Bacon was a quiet, extremely reserved man, who was very hard of hearing. He was considered as being scrupulously honest and, indeed, beyond suspicion. However the way in which he disposed of stamps from the collection was, to say the least, underhand.
The Royal Household – particularly during the reign of George V - insisted on being given thousands of stamps, essays and other philatelic material, connected with the British Empire. The various empire post offices often complained that the royal family, in particular Bacon and George V, were rather too grasping in their demand for these valuable items. And it was a sensitive political issue, because the Royal Household was effectively receiving items which were government property.
The Royal household always denied vigorously that any of this material was ever sold on the open market. They always insisted that it was only ever put into the Royal Philatelic Collection or that, on rare occasions, it was given away – as a sort of swap - to collectors who were kind enough to send valuable stamps to the King. However a letter, which has come to light, shows that this picture of open-handed generosity was far from the truth.
The letter, which was bought recently at a general auction in north London is from Bacon to Messrs Charles Nissen – the famous stamp dealer who often acted at auction on behalf of King George V. The letter is dated 17 March 1937, so was sent out within a few weeks of George Vl coming to the throne.
It reads: 'I thank you for cheque £220 for the odd lot of duplicate stamps. When offering these please not to mention that they have come from the Royal Collection.' Although the letter is written on Buckingham Palace notepaper it is not obvious to whom the cheque was payable. Bacon was either selling them surreptitiously on behalf of his royal masters. Or he was lining his own pockets. Because of the secrecy, it is impossible to tell. Incidentally, £220 was a very significant sum at that time: Bacon's own salary at this period was £200 a year.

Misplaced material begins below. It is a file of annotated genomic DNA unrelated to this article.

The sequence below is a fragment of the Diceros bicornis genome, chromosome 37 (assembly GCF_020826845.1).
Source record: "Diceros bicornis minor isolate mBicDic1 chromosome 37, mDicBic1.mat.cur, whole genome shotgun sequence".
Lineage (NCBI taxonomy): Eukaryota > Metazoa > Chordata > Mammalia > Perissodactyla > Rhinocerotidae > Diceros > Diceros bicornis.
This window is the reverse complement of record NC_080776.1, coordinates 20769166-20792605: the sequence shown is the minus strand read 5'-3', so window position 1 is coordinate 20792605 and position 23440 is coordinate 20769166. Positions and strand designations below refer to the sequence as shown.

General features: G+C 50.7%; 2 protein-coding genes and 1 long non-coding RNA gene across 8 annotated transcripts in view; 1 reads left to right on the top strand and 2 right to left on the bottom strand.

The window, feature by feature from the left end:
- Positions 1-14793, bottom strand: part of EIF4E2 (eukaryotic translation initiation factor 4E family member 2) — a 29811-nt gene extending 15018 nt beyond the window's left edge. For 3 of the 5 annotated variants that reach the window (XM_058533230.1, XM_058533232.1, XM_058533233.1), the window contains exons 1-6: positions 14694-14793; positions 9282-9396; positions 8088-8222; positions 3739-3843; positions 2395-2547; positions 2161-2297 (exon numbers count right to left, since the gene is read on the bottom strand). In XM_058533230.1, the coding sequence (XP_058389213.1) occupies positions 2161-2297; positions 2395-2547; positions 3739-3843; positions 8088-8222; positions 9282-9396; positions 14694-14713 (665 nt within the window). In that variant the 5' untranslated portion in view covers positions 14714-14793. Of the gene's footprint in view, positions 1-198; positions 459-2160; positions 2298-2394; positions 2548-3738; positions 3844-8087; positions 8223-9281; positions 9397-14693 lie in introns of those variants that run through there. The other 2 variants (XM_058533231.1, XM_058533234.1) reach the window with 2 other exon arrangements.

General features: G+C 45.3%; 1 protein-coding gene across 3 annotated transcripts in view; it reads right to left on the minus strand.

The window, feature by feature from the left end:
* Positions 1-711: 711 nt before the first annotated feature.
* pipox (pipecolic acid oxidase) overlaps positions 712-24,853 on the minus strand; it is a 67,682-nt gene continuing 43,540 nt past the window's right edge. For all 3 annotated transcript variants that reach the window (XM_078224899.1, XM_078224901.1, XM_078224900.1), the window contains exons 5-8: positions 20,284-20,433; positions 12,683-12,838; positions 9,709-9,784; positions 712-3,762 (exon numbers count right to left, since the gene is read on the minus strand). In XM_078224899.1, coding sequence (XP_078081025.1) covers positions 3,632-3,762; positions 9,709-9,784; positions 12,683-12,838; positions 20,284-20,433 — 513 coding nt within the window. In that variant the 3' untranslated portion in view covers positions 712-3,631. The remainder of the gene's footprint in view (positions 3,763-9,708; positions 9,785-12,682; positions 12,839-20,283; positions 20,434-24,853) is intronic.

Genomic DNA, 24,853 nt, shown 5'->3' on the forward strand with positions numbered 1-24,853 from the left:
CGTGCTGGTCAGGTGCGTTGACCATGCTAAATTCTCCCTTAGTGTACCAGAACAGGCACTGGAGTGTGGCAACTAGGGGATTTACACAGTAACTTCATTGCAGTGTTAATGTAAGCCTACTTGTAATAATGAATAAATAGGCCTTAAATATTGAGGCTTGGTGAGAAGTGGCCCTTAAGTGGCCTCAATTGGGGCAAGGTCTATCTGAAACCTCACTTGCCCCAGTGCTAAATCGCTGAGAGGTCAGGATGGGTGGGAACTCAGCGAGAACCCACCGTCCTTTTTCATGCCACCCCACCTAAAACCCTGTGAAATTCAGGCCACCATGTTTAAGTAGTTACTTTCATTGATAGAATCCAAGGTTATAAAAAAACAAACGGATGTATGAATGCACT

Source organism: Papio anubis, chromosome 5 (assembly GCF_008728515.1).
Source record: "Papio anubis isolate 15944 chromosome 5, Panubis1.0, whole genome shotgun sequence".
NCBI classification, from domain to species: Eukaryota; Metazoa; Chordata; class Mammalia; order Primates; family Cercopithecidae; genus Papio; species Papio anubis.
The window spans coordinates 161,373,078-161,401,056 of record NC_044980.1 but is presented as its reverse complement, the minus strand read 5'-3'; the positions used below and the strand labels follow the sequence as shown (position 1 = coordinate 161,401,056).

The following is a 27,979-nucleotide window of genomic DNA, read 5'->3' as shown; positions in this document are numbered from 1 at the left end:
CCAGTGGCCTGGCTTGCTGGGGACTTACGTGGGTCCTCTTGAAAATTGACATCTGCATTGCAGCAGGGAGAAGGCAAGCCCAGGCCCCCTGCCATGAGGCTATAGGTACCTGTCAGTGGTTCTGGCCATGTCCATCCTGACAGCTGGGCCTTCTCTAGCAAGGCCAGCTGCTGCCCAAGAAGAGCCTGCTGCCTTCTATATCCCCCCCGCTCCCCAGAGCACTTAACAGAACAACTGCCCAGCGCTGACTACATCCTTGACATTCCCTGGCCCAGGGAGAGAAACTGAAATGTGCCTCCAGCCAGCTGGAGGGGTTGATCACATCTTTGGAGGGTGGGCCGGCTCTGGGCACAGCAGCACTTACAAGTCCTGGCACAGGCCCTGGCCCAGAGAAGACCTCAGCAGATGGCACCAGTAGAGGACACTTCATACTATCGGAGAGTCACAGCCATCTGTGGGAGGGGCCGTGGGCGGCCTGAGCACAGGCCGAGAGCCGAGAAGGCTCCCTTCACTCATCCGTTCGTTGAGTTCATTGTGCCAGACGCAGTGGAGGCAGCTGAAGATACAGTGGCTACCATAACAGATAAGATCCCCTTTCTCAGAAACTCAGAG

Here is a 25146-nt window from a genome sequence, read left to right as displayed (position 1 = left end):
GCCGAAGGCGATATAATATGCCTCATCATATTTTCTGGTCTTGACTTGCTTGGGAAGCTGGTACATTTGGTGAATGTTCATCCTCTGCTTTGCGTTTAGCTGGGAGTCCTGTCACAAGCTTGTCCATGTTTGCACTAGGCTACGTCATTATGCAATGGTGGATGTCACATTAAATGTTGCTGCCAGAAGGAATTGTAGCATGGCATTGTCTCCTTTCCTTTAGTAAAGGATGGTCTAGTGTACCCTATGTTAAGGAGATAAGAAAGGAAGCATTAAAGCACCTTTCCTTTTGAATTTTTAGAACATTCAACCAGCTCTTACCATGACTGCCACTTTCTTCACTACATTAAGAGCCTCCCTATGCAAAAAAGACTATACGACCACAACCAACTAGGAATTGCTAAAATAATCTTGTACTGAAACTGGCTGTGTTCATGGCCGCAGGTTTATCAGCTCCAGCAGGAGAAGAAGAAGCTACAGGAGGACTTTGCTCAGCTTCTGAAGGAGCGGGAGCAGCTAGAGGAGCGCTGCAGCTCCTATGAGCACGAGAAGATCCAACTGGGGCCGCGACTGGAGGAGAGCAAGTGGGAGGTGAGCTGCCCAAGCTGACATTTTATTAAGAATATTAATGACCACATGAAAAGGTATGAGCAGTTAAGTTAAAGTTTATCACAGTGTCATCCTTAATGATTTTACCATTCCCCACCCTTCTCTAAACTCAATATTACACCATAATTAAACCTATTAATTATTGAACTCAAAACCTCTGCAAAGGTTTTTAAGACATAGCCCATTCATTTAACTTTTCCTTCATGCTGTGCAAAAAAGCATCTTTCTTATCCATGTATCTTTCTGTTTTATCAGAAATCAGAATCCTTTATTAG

The reference to the stamps being duplicates is interesting. The royal household received British stamps from the General Post Office, and most empire stamps from the Crown Agents. There were other organisations, which sent stamps to Buckingham Palace. For example, the Universal Postal Union, which co-ordinated international postage, also had copies of all stamps produced by its members. Once the stamps were no longer being used postally, the UPU would return the copies to the various postal administrations. The ones from the British Empire often ended up in the Royal Collection- often duplicating stamps already held by the King.
The reference to 'duplicates' probably means that the stamps were British Empire rather than foreign. How these stamps came into the royal possession and what happened to the money, will probably never be known. However, the fact remains that – contrary to the assurances made by the Royal Household – the stamps were being sold for cash, when they should not have been.
(image of letter is copyright Jack Shamash)
see also the book - available on Kindle - by Jack Shamash - George V's Obsession - A king and his stamps
and The Levant Overprints - King Georges philatelic folly